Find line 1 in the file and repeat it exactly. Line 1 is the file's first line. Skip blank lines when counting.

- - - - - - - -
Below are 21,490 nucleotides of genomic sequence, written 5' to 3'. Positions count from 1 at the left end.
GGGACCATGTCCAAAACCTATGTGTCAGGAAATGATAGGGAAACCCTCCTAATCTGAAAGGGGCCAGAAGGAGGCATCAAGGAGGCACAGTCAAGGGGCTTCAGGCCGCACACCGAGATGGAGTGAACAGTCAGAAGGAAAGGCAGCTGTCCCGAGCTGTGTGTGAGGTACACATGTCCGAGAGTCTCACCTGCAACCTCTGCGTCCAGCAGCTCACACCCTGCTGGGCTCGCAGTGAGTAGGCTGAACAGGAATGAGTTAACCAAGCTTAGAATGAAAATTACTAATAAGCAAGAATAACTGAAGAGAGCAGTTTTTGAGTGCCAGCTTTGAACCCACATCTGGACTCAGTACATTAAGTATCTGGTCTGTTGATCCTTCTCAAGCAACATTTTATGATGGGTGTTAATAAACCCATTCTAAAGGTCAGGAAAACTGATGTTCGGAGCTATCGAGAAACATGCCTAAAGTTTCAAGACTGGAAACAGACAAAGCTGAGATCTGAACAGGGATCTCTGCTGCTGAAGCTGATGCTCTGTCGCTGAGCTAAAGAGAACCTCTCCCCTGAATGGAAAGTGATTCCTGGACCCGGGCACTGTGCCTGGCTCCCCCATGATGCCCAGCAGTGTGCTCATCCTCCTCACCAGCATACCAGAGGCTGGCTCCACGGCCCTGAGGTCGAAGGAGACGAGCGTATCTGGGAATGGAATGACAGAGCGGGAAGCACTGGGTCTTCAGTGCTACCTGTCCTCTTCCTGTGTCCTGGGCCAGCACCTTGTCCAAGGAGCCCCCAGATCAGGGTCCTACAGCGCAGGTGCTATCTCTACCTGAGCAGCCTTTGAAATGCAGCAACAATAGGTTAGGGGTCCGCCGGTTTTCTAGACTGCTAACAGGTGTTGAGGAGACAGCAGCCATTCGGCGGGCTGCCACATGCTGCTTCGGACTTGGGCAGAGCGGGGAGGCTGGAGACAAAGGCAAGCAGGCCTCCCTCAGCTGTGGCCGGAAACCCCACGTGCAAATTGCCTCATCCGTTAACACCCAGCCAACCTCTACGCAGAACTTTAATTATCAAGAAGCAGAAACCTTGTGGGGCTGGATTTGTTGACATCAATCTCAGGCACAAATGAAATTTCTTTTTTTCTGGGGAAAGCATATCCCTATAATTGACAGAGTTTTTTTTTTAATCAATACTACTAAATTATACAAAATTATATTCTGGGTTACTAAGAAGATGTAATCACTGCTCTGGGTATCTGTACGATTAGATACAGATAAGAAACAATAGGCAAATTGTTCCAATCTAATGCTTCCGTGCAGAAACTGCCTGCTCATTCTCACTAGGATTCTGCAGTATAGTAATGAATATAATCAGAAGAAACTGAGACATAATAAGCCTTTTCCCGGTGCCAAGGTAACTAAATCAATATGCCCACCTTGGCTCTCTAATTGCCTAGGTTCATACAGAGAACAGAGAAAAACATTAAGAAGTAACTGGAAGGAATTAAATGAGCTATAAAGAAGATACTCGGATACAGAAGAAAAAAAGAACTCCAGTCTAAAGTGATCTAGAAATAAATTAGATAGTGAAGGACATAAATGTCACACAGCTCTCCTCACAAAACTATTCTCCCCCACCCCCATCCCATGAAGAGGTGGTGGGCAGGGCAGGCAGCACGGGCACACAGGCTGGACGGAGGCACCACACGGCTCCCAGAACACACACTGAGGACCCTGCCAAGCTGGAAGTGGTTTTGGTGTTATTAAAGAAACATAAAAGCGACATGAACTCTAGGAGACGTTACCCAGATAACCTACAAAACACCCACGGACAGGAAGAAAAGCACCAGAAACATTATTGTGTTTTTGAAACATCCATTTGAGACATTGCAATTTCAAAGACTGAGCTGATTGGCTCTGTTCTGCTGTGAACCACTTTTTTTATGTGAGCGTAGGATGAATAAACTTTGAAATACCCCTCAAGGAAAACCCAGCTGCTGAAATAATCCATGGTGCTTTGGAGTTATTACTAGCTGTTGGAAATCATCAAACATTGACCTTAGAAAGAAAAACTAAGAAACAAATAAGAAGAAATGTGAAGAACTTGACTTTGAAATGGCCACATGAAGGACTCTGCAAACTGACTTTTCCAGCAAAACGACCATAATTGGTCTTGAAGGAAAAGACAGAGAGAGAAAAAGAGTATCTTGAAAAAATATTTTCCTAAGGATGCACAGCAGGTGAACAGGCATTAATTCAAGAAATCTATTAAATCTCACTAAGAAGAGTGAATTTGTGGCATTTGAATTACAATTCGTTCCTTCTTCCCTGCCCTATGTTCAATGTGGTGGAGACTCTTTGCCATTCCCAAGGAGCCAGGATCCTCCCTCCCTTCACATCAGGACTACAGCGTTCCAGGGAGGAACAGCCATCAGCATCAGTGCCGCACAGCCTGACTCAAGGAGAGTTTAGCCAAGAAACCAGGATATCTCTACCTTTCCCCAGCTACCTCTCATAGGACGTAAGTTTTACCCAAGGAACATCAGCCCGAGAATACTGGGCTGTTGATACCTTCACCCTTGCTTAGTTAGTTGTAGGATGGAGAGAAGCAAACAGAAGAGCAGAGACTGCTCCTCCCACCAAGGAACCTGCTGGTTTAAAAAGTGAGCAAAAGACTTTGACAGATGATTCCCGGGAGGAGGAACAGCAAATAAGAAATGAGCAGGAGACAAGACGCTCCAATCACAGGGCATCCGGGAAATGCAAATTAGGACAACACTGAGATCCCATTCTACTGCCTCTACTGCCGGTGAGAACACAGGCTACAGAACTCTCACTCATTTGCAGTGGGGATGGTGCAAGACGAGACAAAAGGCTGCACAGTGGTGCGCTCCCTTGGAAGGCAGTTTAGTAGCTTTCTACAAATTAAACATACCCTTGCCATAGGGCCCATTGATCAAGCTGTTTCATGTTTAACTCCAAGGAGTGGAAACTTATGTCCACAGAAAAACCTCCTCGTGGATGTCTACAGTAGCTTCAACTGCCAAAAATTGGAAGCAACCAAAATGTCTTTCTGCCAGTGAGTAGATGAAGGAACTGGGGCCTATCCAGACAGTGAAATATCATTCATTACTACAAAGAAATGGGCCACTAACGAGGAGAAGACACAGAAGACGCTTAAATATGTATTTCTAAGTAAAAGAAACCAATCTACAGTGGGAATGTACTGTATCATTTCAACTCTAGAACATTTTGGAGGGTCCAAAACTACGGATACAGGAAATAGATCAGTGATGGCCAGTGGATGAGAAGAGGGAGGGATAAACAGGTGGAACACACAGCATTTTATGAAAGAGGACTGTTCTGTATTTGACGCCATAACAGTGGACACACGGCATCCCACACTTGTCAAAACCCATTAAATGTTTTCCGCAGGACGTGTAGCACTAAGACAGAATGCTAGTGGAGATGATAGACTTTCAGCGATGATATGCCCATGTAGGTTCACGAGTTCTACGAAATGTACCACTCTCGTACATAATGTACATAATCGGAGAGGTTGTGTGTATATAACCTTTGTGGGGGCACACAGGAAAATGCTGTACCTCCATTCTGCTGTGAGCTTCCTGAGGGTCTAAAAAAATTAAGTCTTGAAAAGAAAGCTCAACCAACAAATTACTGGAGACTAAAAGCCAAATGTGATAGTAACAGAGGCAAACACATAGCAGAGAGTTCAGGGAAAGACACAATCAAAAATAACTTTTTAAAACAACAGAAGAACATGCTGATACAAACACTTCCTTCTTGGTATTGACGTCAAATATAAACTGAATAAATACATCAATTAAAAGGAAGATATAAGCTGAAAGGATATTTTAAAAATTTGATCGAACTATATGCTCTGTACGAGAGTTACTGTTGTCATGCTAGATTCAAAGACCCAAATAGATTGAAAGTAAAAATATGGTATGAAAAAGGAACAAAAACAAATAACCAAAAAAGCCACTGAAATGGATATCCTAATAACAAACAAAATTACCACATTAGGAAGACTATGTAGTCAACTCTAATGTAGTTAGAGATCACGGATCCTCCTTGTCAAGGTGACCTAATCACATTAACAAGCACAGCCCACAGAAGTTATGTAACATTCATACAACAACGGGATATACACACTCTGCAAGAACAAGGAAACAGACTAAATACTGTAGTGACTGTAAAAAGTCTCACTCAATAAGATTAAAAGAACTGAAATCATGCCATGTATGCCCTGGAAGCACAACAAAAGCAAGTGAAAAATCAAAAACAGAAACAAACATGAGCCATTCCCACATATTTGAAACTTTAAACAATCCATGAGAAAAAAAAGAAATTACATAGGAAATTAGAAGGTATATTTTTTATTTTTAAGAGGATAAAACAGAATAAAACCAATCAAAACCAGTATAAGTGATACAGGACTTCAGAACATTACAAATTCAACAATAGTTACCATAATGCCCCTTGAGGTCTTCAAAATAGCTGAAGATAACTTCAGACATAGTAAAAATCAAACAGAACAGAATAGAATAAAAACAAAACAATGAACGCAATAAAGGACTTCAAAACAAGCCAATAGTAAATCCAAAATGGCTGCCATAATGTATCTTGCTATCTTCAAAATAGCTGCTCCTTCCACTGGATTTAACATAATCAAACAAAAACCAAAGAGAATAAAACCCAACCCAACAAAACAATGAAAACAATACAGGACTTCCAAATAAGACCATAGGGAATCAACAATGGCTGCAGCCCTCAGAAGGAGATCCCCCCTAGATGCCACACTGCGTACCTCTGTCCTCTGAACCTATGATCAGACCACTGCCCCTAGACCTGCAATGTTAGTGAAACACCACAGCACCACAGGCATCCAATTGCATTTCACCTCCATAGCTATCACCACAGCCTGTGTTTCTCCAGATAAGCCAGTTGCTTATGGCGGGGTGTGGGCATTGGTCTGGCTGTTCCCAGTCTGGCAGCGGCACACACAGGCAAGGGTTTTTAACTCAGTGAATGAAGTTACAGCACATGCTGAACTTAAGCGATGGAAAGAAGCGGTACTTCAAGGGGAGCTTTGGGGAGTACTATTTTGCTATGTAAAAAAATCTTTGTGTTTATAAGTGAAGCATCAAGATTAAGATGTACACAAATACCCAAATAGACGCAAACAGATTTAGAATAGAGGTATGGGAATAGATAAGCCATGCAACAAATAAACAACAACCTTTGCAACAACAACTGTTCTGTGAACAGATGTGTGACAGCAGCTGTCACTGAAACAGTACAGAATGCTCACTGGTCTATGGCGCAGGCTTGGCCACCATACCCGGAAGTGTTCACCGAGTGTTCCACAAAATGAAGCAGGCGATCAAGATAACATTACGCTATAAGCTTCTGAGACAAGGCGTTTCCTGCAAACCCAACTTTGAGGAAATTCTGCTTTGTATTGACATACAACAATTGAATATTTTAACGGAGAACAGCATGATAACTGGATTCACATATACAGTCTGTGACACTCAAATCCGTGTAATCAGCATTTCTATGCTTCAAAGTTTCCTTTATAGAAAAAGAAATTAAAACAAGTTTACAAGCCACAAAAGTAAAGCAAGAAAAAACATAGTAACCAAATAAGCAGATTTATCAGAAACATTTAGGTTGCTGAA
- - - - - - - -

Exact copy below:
Below are 21,490 nucleotides of genomic sequence, written 5' to 3'. Positions count from 1 at the left end.